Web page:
There are a couple of columns that I always include on any tables that contains that that will be displayed to front end users. Over time I’ve developed a preference that these be declared as CHAR(1) with a check constraint to limit them to y and n (or Enums in MySQL). The columns are:

  • is_active
  • display_order

The is_active column is used to determine whether that row should be included in the result set.


SELECT u.name
FROM users u
WHERE u.employer = ‘R/GA’
AND u.is_active = ‘y’

This is cheap way to support a “safe” delete. I’m very wary of ever removing non-corrupted data from a database. Besides the fact that it’s the database’s job to keep data, it’s a dangerous thing. All it takes is a simple bug in the routine that deletes the rows and you get to spend all afternoon with a DBA recovering data from tape. Or worse yet explaining to an end user why they have to re-enter their data. It’s usually not worth the “purity” of the data. The is_active column helps avoid that mess, and keeps the data around so that it can be used later for reporting, etc. Think about it – you have a business owner breathing down your neck because there’s some invalid data showing up on the front end. Which would you rather do? Update a column from “y” to “n” knowing you can change it back if you made a mistake, or delete the rows permanently and hope you didn’t mess up?

The display_order column is a acknowledgement that everyone will have an opinion on how data should be displayed on the front end and the opinion always changes as you go up the corporate ladder.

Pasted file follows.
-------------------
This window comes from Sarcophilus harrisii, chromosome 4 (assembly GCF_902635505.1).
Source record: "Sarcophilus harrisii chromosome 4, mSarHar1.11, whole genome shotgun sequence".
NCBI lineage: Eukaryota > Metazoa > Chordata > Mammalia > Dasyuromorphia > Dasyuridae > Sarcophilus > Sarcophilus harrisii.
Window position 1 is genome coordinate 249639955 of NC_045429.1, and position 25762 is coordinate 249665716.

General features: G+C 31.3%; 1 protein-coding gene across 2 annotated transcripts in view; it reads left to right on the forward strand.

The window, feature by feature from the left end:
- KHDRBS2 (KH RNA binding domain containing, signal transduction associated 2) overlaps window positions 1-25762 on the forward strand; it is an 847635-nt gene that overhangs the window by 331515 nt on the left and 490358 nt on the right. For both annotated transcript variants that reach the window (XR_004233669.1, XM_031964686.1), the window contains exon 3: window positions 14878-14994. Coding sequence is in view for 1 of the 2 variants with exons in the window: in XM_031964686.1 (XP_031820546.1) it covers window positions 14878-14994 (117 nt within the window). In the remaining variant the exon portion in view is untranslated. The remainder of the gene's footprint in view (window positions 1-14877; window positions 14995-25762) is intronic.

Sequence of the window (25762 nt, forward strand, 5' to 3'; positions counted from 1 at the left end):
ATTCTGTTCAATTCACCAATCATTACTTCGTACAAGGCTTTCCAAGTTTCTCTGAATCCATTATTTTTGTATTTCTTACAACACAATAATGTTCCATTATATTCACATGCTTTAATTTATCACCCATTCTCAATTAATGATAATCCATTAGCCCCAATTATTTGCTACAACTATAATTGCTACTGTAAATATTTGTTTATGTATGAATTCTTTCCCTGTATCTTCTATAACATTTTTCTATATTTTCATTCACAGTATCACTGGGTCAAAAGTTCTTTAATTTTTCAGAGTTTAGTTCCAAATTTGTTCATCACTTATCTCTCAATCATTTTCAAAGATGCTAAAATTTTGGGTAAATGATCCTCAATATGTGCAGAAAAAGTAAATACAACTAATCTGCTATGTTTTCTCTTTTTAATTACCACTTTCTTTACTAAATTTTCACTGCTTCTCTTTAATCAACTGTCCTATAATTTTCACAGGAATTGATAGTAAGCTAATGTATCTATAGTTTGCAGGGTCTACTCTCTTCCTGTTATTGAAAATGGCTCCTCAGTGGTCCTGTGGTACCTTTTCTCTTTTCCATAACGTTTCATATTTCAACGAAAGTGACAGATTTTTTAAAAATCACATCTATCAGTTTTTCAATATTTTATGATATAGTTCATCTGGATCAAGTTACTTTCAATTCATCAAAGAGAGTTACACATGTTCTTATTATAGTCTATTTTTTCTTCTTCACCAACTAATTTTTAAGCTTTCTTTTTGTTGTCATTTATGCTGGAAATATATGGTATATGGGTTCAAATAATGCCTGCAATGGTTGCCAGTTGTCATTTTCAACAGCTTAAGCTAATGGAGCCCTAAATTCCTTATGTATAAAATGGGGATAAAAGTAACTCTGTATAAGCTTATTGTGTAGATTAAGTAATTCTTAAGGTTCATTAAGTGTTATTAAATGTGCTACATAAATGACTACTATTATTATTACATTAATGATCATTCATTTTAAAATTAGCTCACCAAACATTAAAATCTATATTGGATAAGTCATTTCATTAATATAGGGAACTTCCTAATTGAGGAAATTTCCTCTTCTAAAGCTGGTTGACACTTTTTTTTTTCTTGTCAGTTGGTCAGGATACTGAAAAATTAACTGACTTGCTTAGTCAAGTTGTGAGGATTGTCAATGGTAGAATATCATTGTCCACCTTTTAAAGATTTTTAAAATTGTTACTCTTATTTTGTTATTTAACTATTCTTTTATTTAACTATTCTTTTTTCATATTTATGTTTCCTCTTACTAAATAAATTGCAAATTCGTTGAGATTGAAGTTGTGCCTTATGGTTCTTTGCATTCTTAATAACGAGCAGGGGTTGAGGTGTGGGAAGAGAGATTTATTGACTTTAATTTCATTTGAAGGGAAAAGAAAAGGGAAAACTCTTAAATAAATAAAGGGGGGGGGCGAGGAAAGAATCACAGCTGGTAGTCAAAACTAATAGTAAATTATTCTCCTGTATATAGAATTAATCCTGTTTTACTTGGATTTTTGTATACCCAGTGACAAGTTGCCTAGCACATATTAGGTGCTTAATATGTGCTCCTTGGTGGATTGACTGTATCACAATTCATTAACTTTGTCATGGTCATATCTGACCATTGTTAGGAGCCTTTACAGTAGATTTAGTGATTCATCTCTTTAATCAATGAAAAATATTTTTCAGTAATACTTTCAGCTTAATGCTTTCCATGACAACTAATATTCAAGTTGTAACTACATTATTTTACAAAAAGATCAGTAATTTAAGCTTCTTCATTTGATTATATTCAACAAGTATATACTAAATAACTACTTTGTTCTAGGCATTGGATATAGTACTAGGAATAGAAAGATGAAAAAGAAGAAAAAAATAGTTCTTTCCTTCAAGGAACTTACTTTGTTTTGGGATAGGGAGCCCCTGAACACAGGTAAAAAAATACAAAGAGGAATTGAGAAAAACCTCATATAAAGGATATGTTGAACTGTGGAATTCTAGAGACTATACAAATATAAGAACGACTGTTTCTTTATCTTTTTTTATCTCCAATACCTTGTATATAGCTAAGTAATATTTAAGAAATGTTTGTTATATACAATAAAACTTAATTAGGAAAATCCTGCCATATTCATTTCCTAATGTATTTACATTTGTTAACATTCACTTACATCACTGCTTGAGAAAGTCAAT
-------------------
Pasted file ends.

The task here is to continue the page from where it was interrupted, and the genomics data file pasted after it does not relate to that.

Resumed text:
SELECT c.color as featured_colors
FROM couches c
WHERE c.name = ‘lazy-boy-recliner’
ORDER BY c.display_order

It’s never a good idea to rely on row IDs unless you truly have to. So by having a built in display_order column we allow the business to change their mind as frequently as they want with minimal impact to our pretty code.

Both these columns embody my personal philosophy of letting the database do as much of the work as possible. It takes a while to learn to use the database as more than just a data store – to learn that it can have its own inherent, hidden logic as much as your client code can. In the end it leads to more robust data models that can stand up to changing requirements and emergencies.

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Dangerous Style

Slow week, so thought I’d vent. The top 3 things that seem like good ideas at the time:

  1. Using IDs in WHERE clauses when a CHAR or VARCHAR column could be used. This is another of those pesky “proper design” practices. As a developer, you should always assume that a row’s ID can change at any time. This is most tempting when joining to lookup tables, where you think the IDs will never change. That might be true in the development environment, but maybe the IDs turn out to be different in the production environment for any number of reasons. All your SQL breaks. It’s always safer to use a unique identifying string value in joins where possible. And if your lookup tables weren’t designed with a unique key on a string column, you should create one. It’s much much safer to do: